Mining continued in predominantly the higher-grade southern part of the pit during the quarter in order to further excavate the sump that is planned to be used to store water during 2020. The recovered grade of 21 cpht was unchanged from the previous quarter and continued to be lower than the expected reserve grade. Work to improve the situation is continuing.
A total of 1 070 854 waste tonnes was moved during the quarter which was less than the 1 379 758 tonnes that was moved in the previous quarter. The waste mining plan was reduced due to a steepening of the cut 2 south design and the guidance has been updated accordingly.
The first quarter was worked safely with no lost time injuries recorded.
The combination of fewer ore tonnes treated and the increased cost of using generator power resulted in higher operating costs for the quarter of US$14,90 per tonne treated (Q1: US$10,32 per tonne treated) including waste stripping. However, operating costs on a year to date basis of US$12,19 per tonne treated including waste stripping remain well below guidance of between US$13,50 and US$14,50 per tonne treated due to fewer waste tonnes mined and cost savings across the operation as a result of stringent cost management.
The total additional cost associated with renting and operating the diesel generators during the quarter was US$1,1-million with the total cash impact due to the power disruption estimated at US$4,6-million. However, Liqhobong’s insurer has surprisingly repudiated the claim relating to the power disruption and management is now considering its options in this regard. The cash balance at the end of the quarter was US$17-million (Q1: US$21,8-million).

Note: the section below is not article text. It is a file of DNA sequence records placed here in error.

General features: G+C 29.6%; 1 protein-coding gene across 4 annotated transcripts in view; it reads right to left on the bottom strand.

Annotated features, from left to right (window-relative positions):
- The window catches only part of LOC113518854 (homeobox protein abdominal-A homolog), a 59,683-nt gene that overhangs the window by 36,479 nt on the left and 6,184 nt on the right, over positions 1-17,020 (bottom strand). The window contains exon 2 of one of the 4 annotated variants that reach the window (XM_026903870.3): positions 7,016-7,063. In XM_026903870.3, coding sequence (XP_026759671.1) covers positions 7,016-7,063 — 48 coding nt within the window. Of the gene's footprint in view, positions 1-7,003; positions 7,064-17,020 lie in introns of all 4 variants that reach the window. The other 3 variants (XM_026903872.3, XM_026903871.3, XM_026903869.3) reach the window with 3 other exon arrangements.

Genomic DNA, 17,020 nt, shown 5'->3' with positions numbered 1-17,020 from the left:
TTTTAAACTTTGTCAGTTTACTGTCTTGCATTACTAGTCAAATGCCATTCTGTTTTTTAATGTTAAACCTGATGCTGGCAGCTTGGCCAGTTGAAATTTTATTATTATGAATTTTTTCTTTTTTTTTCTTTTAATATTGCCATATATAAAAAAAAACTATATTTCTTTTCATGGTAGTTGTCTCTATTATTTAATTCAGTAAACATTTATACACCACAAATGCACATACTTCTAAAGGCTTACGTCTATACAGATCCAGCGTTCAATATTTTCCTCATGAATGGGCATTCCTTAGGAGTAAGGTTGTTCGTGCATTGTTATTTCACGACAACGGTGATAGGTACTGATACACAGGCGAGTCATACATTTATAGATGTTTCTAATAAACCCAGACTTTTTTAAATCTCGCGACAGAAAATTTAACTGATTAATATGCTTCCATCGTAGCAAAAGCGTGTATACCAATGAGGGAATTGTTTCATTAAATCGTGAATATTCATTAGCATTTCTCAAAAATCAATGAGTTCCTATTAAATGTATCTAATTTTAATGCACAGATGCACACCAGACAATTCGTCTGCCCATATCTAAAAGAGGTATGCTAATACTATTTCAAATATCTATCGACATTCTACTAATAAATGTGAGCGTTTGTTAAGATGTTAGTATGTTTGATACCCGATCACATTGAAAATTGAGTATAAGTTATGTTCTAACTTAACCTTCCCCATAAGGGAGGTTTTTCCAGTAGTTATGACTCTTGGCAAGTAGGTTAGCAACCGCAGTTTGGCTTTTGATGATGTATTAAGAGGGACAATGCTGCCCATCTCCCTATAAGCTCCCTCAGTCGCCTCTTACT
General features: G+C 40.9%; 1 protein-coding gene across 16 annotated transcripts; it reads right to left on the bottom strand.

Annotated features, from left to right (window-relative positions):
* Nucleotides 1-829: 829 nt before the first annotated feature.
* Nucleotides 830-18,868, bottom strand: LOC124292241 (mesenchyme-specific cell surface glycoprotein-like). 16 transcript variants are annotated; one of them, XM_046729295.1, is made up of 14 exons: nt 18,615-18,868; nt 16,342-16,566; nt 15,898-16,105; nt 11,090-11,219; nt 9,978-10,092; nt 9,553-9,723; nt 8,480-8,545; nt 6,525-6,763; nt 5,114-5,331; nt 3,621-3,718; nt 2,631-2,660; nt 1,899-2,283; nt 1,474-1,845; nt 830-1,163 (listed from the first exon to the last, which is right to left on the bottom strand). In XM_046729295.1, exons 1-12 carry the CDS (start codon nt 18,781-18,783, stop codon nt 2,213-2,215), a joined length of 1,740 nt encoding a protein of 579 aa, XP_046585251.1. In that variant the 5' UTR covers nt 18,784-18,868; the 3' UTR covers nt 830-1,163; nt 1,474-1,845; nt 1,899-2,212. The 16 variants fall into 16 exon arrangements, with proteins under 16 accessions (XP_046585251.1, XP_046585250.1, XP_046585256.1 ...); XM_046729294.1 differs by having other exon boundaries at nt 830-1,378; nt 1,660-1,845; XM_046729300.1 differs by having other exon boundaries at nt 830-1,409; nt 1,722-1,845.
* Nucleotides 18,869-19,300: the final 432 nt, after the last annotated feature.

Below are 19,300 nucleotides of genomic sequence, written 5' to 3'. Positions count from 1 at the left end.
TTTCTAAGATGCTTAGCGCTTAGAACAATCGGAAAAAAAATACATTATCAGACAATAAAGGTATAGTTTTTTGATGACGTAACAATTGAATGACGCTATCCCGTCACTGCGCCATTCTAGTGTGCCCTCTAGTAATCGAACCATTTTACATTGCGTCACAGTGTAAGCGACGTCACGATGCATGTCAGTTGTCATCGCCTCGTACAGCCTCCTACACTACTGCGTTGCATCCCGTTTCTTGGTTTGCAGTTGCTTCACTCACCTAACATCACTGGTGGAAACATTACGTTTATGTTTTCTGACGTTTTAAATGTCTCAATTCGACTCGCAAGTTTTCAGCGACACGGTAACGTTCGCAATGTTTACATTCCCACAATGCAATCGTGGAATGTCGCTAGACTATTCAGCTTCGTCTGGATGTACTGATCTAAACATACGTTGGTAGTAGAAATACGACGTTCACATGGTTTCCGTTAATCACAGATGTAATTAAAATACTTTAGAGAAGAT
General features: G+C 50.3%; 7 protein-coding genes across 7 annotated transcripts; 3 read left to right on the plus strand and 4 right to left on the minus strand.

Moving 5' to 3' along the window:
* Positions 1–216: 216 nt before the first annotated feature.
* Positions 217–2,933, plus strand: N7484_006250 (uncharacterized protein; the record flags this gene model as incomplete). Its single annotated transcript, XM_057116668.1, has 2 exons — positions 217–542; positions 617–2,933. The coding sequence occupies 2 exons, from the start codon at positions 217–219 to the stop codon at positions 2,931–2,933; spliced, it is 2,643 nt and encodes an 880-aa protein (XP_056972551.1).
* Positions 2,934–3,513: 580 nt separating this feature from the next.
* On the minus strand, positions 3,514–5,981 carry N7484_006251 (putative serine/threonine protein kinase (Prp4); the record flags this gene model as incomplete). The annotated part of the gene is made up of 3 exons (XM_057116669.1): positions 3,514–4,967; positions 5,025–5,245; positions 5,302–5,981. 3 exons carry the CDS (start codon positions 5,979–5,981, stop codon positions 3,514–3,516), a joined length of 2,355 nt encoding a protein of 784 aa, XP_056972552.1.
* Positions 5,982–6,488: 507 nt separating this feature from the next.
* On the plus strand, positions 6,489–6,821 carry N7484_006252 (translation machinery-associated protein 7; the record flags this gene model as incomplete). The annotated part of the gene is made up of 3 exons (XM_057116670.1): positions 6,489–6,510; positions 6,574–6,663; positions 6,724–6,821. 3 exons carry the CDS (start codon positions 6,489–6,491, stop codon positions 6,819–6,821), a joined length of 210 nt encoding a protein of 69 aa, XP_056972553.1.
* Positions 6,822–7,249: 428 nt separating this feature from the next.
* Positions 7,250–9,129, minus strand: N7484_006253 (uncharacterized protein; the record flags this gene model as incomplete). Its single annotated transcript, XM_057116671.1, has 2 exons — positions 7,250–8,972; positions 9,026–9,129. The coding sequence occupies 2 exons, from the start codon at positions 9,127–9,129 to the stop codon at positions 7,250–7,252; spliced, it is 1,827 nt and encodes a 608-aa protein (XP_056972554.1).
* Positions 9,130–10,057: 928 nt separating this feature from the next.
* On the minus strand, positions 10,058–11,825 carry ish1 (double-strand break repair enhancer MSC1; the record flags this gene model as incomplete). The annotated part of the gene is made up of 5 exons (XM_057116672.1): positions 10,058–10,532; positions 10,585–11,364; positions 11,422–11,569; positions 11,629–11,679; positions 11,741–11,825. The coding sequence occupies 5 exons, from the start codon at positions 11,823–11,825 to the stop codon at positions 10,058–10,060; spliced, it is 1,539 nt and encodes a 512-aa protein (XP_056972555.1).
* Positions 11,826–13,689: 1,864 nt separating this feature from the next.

Diamond sales and market outlook
During the quarter, sales volumes decreased by 21% due to the power disruption to 132 885 carats compared to 168 612 carats sold in the previous quarter. However, average diamond values of US$73 per carat were higher than US$63 per carat in the previous quarter due to a number of larger and better-quality diamonds that were recovered and sold, including one plus 100 carat diamond and two plus 90 carat diamonds. As a result, the sales value for the quarter of US$9,7-million was only 8% lower than US$10,6-million in the previous quarter.
The prices realised for the smaller goods that make up the bulk of our production by volume, remain subdued, impacted by a build-up of rough and polished inventory in the midstream. Initial indications are that the peak retail season at the end of the 2019 was satisfactory and it is therefore anticipated that some restocking should take place during early 2020.
However, due to the excess inventory held in the midstream and by the two largest producers, we expect that it will take some time for the value chain to rebalance and for there to be a sustained increase in prices. Other downside risks include ongoing US-China trade tensions and, more recently, the uncertain impact of the coronavirus on demand.